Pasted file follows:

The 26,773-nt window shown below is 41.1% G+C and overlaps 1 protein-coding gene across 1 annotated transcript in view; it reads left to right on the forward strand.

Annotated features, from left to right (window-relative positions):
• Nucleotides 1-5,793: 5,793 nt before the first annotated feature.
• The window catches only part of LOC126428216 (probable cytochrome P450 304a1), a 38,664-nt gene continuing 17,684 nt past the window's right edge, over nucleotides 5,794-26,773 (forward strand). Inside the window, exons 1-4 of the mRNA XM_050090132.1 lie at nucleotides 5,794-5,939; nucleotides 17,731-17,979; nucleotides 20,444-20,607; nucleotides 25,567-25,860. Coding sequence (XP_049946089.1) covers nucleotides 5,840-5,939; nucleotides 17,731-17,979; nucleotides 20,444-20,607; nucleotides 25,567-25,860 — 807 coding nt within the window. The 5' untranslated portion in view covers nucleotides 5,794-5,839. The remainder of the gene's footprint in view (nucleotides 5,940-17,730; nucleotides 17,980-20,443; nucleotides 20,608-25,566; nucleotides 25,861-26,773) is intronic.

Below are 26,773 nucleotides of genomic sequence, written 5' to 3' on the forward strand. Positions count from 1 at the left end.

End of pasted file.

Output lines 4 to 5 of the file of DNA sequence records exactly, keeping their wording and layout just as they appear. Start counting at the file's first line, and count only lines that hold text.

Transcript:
• The window catches only part of LOC126428216 (probable cytochrome P450 304a1), a 38,664-nt gene continuing 17,684 nt past the window's right edge, over nucleotides 5,794-26,773 (forward strand). Inside the window, exons 1-4 of the mRNA XM_050090132.1 lie at nucleotides 5,794-5,939; nucleotides 17,731-17,979; nucleotides 20,444-20,607; nucleotides 25,567-25,860. Coding sequence (XP_049946089.1) covers nucleotides 5,840-5,939; nucleotides 17,731-17,979; nucleotides 20,444-20,607; nucleotides 25,567-25,860 — 807 coding nt within the window. The 5' untranslated portion in view covers nucleotides 5,794-5,839. The remainder of the gene's footprint in view (nucleotides 5,940-17,730; nucleotides 17,980-20,443; nucleotides 20,608-25,566; nucleotides 25,861-26,773) is intronic.

Below are 26,773 nucleotides of genomic sequence, written 5' to 3' on the forward strand. Positions count from 1 at the left end.